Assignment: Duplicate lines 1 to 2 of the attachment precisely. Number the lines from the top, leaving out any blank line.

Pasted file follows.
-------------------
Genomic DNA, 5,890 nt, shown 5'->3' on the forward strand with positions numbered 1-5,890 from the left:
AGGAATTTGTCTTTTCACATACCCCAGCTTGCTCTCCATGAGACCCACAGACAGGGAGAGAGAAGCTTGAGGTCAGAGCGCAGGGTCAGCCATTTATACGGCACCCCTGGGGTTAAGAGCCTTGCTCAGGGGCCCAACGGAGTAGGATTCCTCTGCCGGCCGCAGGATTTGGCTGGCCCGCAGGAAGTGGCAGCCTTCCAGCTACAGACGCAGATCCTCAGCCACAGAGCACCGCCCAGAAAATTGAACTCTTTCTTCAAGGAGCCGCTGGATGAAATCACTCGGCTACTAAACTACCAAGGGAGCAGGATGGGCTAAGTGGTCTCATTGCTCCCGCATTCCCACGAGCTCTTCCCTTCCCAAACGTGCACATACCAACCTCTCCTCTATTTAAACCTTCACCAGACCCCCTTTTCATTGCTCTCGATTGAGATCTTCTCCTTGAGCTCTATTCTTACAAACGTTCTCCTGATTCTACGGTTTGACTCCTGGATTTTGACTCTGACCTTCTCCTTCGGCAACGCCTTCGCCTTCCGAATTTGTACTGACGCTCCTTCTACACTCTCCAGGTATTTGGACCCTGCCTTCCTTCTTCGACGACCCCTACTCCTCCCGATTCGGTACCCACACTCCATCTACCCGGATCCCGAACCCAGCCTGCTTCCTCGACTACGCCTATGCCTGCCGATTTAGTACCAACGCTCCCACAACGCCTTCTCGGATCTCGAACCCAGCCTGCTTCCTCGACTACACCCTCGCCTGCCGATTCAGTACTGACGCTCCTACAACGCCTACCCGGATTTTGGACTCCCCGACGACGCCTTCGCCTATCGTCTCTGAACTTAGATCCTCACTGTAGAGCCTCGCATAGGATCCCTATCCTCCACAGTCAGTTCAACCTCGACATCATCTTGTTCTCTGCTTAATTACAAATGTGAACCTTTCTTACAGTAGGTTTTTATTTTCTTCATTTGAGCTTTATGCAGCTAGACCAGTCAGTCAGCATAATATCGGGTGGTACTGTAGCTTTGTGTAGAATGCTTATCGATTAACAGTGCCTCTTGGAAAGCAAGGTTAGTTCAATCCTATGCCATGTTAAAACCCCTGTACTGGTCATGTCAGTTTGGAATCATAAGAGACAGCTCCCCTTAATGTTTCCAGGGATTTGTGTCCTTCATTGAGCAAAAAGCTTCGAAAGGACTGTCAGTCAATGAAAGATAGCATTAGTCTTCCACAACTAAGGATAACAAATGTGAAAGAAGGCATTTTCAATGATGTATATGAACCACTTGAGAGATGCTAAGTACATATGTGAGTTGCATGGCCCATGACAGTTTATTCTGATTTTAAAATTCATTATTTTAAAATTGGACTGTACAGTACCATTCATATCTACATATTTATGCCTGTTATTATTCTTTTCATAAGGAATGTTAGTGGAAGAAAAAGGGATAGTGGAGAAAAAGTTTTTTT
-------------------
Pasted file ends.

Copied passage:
Genomic DNA, 5,890 nt, shown 5'->3' on the forward strand with positions numbered 1-5,890 from the left:
AGGAATTTGTCTTTTCACATACCCCAGCTTGCTCTCCATGAGACCCACAGACAGGGAGAGAGAAGCTTGAGGTCAGAGCGCAGGGTCAGCCATTTATACGGCACCCCTGGGGTTAAGAGCCTTGCTCAGGGGCCCAACGGAGTAGGATTCCTCTGCCGGCCGCAGGATTTGGCTGGCCCGCAGGAAGTGGCAGCCTTCCAGCTACAGACGCAGATCCTCAGCCACAGAGCACCGCCCAGAAAATTGAACTCTTTCTTCAAGGAGCCGCTGGATGAAATCACTCGGCTACTAAACTACCAAGGGAGCAGGATGGGCTAAGTGGTCTCATTGCTCCCGCATTCCCACGAGCTCTTCCCTTCCCAAACGTGCACATACCAACCTCTCCTCTATTTAAACCTTCACCAGACCCCCTTTTCATTGCTCTCGATTGAGATCTTCTCCTTGAGCTCTATTCTTACAAACGTTCTCCTGATTCTACGGTTTGACTCCTGGATTTTGACTCTGACCTTCTCCTTCGGCAACGCCTTCGCCTTCCGAATTTGTACTGACGCTCCTTCTACACTCTCCAGGTATTTGGACCCTGCCTTCCTTCTTCGACGACCCCTACTCCTCCCGATTCGGTACCCACACTCCATCTACCCGGATCCCGAACCCAGCCTGCTTCCTCGACTACGCCTATGCCTGCCGATTTAGTACCAACGCTCCCACAACGCCTTCTCGGATCTCGAACCCAGCCTGCTTCCTCGACTACACCCTCGCCTGCCGATTCAGTACTGACGCTCCTACAACGCCTACCCGGATTTTGGACTCCCCGACGACGCCTTCGCCTATCGTCTCTGAACTTAGATCCTCACTGTAGAGCCTCGCATAGGATCCCTATCCTCCACAGTCAGTTCAACCTCGACATCATCTTGTTCTCTGCTTAATTACAAATGTGAACCTTTCTTACAGTAGGTTTTTATTTTCTTCATTTGAGCTTTATGCAGCTAGACCAGTCAGTCAGCATAATATCGGGTGGTACTGTAGCTTTGTGTAGAATGCTTATCGATTAACAGTGCCTCTTGGAAAGCAAGGTTAGTTCAATCCTATGCCATGTTAAAACCCCTGTACTGGTCATGTCAGTTTGGAATCATAAGAGACAGCTCCCCTTAATGTTTCCAGGGATTTGTGTCCTTCATTGAGCAAAAAGCTTCGAAAGGACTGTCAGTCAATGAAAGATAGCATTAGTCTTCCACAACTAAGGATAACAAATGTGAAAGAAGGCATTTTCAATGATGTATATGAACCACTTGAGAGATGCTAAGTACATATGTGAGTTGCATGGCCCATGACAGTTTATTCTGATTTTAAAATTCATTATTTTAAAATTGGACTGTACAGTACCATTCATATCTACATATTTATGCCTGTTATTATTCTTTTCATAAGGAATGTTAGTGGAAGAAAAAGGGATAGTGGAGAAAAAGTTTTTTT